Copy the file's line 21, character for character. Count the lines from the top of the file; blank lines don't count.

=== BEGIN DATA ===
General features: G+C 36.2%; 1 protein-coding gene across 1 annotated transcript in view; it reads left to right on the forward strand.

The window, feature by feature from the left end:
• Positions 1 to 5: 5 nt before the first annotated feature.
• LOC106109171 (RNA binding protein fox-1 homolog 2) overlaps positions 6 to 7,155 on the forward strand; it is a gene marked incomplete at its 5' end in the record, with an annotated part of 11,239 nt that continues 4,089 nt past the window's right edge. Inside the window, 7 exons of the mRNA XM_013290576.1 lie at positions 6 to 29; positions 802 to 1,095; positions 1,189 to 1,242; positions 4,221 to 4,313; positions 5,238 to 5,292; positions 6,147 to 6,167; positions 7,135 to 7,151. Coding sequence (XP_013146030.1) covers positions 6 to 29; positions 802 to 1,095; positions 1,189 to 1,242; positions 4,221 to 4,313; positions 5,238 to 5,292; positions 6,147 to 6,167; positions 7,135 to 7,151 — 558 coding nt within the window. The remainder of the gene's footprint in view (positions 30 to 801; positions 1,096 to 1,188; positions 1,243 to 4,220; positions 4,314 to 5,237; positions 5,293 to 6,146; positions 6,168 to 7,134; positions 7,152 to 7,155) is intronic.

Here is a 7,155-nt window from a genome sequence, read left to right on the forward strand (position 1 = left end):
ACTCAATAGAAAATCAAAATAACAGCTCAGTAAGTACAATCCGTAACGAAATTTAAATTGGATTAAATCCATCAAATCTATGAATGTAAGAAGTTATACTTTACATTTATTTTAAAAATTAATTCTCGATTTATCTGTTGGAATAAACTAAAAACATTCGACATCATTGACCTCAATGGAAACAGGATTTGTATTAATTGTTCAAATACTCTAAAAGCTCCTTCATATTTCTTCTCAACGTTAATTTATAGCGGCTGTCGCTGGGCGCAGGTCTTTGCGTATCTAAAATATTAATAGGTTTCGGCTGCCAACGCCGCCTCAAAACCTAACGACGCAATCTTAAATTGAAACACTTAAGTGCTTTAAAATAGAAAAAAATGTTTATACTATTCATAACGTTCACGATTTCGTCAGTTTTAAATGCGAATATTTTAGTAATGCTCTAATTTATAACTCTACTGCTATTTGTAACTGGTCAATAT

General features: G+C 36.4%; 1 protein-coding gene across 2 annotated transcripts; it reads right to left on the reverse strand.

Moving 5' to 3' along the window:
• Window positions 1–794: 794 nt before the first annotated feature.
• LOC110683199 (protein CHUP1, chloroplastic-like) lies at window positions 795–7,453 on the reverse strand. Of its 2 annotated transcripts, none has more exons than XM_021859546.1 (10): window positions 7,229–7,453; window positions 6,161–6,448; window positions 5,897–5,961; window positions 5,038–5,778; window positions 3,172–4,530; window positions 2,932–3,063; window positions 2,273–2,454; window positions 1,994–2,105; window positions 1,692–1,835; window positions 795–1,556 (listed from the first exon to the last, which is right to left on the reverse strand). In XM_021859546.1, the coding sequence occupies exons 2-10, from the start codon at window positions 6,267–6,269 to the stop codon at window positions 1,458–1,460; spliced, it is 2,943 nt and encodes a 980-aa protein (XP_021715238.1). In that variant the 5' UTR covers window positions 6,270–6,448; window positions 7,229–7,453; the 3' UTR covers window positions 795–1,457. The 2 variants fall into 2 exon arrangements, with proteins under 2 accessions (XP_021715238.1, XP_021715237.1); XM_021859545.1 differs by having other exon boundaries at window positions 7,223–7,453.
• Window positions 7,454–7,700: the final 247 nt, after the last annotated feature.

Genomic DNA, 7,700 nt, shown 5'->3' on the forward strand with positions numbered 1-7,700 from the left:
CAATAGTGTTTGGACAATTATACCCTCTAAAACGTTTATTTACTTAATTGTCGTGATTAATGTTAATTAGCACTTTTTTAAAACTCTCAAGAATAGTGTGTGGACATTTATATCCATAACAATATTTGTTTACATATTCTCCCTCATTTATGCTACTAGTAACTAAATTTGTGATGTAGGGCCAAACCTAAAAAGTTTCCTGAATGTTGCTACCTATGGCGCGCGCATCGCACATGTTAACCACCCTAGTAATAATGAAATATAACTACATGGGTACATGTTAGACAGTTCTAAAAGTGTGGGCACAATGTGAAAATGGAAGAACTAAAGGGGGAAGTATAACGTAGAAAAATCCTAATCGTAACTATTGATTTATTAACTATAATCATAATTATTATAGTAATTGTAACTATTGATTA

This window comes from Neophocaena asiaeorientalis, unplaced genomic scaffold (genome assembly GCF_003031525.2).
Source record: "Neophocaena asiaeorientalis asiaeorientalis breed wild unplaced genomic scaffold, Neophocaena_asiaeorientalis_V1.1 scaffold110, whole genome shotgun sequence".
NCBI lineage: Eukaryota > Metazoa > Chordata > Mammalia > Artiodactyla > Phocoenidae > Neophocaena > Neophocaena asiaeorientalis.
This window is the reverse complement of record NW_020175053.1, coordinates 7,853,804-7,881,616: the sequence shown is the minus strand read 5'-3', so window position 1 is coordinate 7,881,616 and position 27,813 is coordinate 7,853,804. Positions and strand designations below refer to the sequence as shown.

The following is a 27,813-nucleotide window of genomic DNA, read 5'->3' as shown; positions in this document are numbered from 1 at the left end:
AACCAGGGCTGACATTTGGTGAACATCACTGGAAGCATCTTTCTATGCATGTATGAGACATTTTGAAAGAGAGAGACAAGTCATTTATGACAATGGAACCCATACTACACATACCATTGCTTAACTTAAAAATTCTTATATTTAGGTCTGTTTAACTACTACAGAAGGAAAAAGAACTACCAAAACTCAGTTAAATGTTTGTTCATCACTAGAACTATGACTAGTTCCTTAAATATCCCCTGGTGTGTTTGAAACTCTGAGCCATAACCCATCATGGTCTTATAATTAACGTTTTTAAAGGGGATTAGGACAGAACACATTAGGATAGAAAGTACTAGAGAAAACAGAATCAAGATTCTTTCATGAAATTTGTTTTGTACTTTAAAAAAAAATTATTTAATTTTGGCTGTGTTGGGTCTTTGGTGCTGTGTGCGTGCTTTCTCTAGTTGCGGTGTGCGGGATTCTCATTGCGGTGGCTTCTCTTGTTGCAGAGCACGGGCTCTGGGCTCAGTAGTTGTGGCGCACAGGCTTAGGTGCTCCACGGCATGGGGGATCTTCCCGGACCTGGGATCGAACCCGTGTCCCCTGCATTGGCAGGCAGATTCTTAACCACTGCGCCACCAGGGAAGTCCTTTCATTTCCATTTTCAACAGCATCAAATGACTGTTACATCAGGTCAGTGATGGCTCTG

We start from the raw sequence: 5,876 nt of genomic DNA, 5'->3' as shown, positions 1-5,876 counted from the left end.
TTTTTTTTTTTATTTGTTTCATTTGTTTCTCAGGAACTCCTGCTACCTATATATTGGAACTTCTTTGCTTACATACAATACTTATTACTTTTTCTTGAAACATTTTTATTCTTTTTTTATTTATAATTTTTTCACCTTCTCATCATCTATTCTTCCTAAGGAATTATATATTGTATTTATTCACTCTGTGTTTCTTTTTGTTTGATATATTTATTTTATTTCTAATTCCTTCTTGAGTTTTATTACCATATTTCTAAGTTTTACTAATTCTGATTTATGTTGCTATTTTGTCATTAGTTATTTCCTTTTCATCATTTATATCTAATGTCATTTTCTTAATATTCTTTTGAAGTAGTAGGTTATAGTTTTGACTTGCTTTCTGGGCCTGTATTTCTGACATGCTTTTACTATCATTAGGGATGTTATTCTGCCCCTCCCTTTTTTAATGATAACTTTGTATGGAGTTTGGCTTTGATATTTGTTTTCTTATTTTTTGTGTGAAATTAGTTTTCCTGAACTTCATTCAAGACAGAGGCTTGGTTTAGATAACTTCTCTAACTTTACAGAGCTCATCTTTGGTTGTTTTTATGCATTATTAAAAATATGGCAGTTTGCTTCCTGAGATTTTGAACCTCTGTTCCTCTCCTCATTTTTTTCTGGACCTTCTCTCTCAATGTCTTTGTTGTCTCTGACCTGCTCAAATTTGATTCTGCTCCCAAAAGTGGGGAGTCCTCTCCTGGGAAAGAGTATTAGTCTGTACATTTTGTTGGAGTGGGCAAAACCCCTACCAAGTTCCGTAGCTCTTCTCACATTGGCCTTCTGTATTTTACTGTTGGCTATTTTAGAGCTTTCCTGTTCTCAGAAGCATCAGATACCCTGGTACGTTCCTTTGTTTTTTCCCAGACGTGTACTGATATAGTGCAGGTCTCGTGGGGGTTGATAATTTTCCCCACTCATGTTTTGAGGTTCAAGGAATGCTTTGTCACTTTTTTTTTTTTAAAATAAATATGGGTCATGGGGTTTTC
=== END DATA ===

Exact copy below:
TTTTTTTTTTTATTTGTTTCATTTGTTTCTCAGGAACTCCTGCTACCTATATATTGGAACTTCTTTGCTTACATACAATACTTATTACTTTTTCTTGAAACATTTTTATTCTTTTTTTATTTATAATTTTTTCACCTTCTCATCATCTATTCTTCCTAAGGAATTATATATTGTATTTATTCACTCTGTGTTTCTTTTTGTTTGATATATTTATTTTATTTCTAATTCCTTCTTGAGTTTTATTACCATATTTCTAAGTTTTACTAATTCTGATTTATGTTGCTATTTTGTCATTAGTTATTTCCTTTTCATCATTTATATCTAATGTCATTTTCTTAATATTCTTTTGAAGTAGTAGGTTATAGTTTTGACTTGCTTTCTGGGCCTGTATTTCTGACATGCTTTTACTATCATTAGGGATGTTATTCTGCCCCTCCCTTTTTTAATGATAACTTTGTATGGAGTTTGGCTTTGATATTTGTTTTCTTATTTTTTGTGTGAAATTAGTTTTCCTGAACTTCATTCAAGACAGAGGCTTGGTTTAGATAACTTCTCTAACTTTACAGAGCTCATCTTTGGTTGTTTTTATGCATTATTAAAAATATGGCAGTTTGCTTCCTGAGATTTTGAACCTCTGTTCCTCTCCTCATTTTTTTCTGGACCTTCTCTCTCAATGTCTTTGTTGTCTCTGACCTGCTCAAATTTGATTCTGCTCCCAAAAGTGGGGAGTCCTCTCCTGGGAAAGAGTATTAGTCTGTACATTTTGTTGGAGTGGGCAAAACCCCTACCAAGTTCCGTAGCTCTTCTCACATTGGCCTTCTGTATTTTACTGTTGGCTATTTTAGAGCTTTCCTGTTCTCAGAAGCATCAGATACCCTGGTACGTTCCTTTGTTTTTTCCCAGACGTGTACTGATATAGTGCAGGTCTCGTGGGGGTTGATAATTTTCCCCACTCATGTTTTGAGGTTCAAGGAATGCTTTGTCACTTTTTTTTTTTTAAAATAAATATGGGTCATGGGGTTTTC